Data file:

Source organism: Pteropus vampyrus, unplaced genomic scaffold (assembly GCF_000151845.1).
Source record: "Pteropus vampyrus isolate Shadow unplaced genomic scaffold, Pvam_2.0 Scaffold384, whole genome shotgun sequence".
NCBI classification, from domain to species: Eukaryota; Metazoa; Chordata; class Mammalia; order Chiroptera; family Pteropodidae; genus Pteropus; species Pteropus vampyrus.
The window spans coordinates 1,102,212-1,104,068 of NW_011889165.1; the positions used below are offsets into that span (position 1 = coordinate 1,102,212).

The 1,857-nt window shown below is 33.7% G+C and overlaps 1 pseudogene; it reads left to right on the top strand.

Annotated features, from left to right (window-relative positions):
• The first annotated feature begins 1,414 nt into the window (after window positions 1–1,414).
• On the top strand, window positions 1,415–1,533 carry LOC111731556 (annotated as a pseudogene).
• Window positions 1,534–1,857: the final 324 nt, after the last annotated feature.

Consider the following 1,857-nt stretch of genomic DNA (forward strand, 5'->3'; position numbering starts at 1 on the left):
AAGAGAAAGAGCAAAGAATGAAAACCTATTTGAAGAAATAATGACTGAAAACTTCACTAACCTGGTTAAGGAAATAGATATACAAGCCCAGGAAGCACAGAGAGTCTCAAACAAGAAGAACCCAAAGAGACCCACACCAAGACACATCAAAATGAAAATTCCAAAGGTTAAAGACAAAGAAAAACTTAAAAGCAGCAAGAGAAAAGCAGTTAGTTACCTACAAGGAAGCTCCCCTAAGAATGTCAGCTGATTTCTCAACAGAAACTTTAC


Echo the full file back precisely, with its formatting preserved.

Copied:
Source organism: Pteropus vampyrus, unplaced genomic scaffold (assembly GCF_000151845.1).
Source record: "Pteropus vampyrus isolate Shadow unplaced genomic scaffold, Pvam_2.0 Scaffold384, whole genome shotgun sequence".
NCBI classification, from domain to species: Eukaryota; Metazoa; Chordata; class Mammalia; order Chiroptera; family Pteropodidae; genus Pteropus; species Pteropus vampyrus.
The window spans coordinates 1,102,212-1,104,068 of NW_011889165.1; the positions used below are offsets into that span (position 1 = coordinate 1,102,212).

The 1,857-nt window shown below is 33.7% G+C and overlaps 1 pseudogene; it reads left to right on the top strand.

Annotated features, from left to right (window-relative positions):
• The first annotated feature begins 1,414 nt into the window (after window positions 1–1,414).
• On the top strand, window positions 1,415–1,533 carry LOC111731556 (annotated as a pseudogene).
• Window positions 1,534–1,857: the final 324 nt, after the last annotated feature.

Consider the following 1,857-nt stretch of genomic DNA (forward strand, 5'->3'; position numbering starts at 1 on the left):
AAGAGAAAGAGCAAAGAATGAAAACCTATTTGAAGAAATAATGACTGAAAACTTCACTAACCTGGTTAAGGAAATAGATATACAAGCCCAGGAAGCACAGAGAGTCTCAAACAAGAAGAACCCAAAGAGACCCACACCAAGACACATCAAAATGAAAATTCCAAAGGTTAAAGACAAAGAAAAACTTAAAAGCAGCAAGAGAAAAGCAGTTAGTTACCTACAAGGAAGCTCCCCTAAGAATGTCAGCTGATTTCTCAACAGAAACTTTAC